Pre-employment testing is the procedure of assessing job applicants’ competencies, prowess, and other pertinent traits before they are employed. Assessments of personality traits, job-related knowledge, and physical fitness may be part of these examinations. Pre-employment testing is intended to assist businesses in selecting the most suitable applicants for a certain position and lower the likelihood of a poor hire. Employers can use these exams to detect any potential problems or areas where extra training may be required, which will help them make better recruiting selections. Pre-employment testing must, however, abide by anti-discrimination legislation, be relevant to the job, and be consistent with business requirements. Companies should be open and honest with job applicants about the testing process and utilize trustworthy, validated exams that are suited to the individual job needs.
Pre-employment tests are used by employers for a number of reasons, including
- To access job-related skills and abilities: Pre-employment software like Ducknowl can be used by employers to examine candidates’ knowledge, technical skills, cognitive capacities, and other job-related attributes that are challenging to determine through resumes or interviews.
- To improve hiring decisions: Pre-employment assessments can help firms make better recruiting decisions by giving an unbiased evaluation of job applicants, lowering the chances of making a poor hire.
- To reduce turnover and training costs: Pre-employment testing can assist employers in identifying applicants who are more likely to remain with the company and need less training, which can eventually cut turnover and training expenditures.
- To enhance diversity and inclusion: Pre-employment assessments can aid in reducing bias in the recruiting process by offering a more objective evaluation of candidates’ skills and abilities, which can boost the diversity and inclusion of the workforce.
- To ensure compliance with regulations: Pre-employment exams can assist firms in ensuring compliance with anti-discrimination laws and regulations by facilitating a fair and consistent hiring procedure.
Types of pre-employment tests
Pre-employment assessment tests come in a variety of forms, each of which is intended to assess certain facets of a candidate’s qualifications. The following are some typical pre-employment assessment exam types:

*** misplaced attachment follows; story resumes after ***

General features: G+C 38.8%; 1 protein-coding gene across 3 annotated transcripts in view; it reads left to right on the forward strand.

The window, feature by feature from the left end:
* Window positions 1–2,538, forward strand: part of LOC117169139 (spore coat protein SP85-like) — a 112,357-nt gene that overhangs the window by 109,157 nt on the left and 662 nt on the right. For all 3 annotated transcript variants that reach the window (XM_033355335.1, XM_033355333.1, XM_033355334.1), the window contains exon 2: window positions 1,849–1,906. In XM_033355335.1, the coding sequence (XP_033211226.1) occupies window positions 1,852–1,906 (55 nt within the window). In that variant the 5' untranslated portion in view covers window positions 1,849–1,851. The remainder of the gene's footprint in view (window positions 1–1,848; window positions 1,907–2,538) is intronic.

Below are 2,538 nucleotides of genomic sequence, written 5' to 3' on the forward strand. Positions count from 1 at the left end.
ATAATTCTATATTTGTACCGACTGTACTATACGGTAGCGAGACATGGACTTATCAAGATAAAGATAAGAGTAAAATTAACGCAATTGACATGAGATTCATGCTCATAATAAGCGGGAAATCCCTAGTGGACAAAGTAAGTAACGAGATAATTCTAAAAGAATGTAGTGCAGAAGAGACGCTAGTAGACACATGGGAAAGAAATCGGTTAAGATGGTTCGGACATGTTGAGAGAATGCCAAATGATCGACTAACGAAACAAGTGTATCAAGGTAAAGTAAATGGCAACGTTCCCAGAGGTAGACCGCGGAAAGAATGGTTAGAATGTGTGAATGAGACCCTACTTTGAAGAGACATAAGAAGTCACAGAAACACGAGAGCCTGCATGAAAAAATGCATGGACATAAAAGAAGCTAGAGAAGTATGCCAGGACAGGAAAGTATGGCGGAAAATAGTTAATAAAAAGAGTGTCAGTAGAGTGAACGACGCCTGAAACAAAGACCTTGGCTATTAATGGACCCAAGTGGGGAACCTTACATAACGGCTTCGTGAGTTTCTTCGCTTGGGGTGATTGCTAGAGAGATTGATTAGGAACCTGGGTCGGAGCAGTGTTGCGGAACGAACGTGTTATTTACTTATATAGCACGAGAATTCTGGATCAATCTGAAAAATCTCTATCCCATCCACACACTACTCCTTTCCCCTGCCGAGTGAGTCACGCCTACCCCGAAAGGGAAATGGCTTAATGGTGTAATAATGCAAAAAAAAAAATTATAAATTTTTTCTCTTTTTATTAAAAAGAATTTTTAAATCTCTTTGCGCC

- Cognitive ability tests
Tests of cognitive ability ask you about your ability to think clearly enough to perform the job. Employers can better estimate how well you’ll perform on the job based on your responses because they’ll have more knowledge about how you handle complexity. The General Aptitude Test (GAT), one of the popular cognitive ability exams, demonstrate a candidate’s capacity for problem-solving through logical, verbal, and numerical reasoning. Take practice exams to familiarize yourself with possible exam questions and solutions.
- Personality tests
Hiring managers can determine if a candidate fits their culture by conducting personality tests. They may also be able to determine whether a candidate’s personality increases production. The test findings may aid employers in determining a candidate’s degree of involvement and whether they believe the prospect has long-term career potential with the company. Study various personality test formats and questions to better understand how to express personality to employers.
- Job knowledge tests
Companies administer job knowledge tests to gauge a candidate’s familiarity with the position. A job knowledge test on the firm’s internal accounting procedures, for instance, can be given if prospective employers are hiring a managerial accountant. By administering tests on specific work requirements, hiring managers can determine whether candidates are capable of employing knowledge gleaned from previous roles. If you are a candidate, inquire with your recruiter whether there are any areas of particular interest you should study, and carefully prepare for the test.
- Skills tests
Job-related competencies are measured through skills tests, which can be general (such as verbal, math, and communication skills) or specific (such as typing and computer skills). These are abilities that applicants have earned via their educational and professional experiences; they do not necessarily reflect a candidate’s basic aptitude but rather acquired knowledge—what the applicant is already capable of doing as a result of prior experience.
- Integrity tests
Integrity tests are among the most impartial exams that companies can use to evaluate applicants’ dependability. Employers ask questions that are tailored to a candidate’s level of morality and ethical guidance in the face of particular employment conditions. A candidate’s-honesty might demonstrate that they fit the company’s culture and will get along well with coworkers.
- Physical ability tests
Tests of physical prowess focus on a candidate’s strength and endurance. They also demonstrate the ability to carry out jobs requiring physical labor, such as those of a police officer or firefighter. For employers, adding a physical competency test to the hiring process means they can locate qualified candidates while also lowering the risk of workplace accidents.
- Situational judgment tests
Situational judgment tests (SJTs) are a form of psychometric exam used to assess a person’s capacity for making decisions in contexts linked to the workplace. SJTs ask candidates to choose the best course of action from a list of options after presenting them with hypothetical circumstances that they would come across in their job capacity.
SJTs are frequently utilized in hiring and selection, particularly for roles requiring sound judgment and decision-making abilities. They are also employed in training and development initiatives to pinpoint a person’s strong and weak decision-making points.
Also read: Interview questions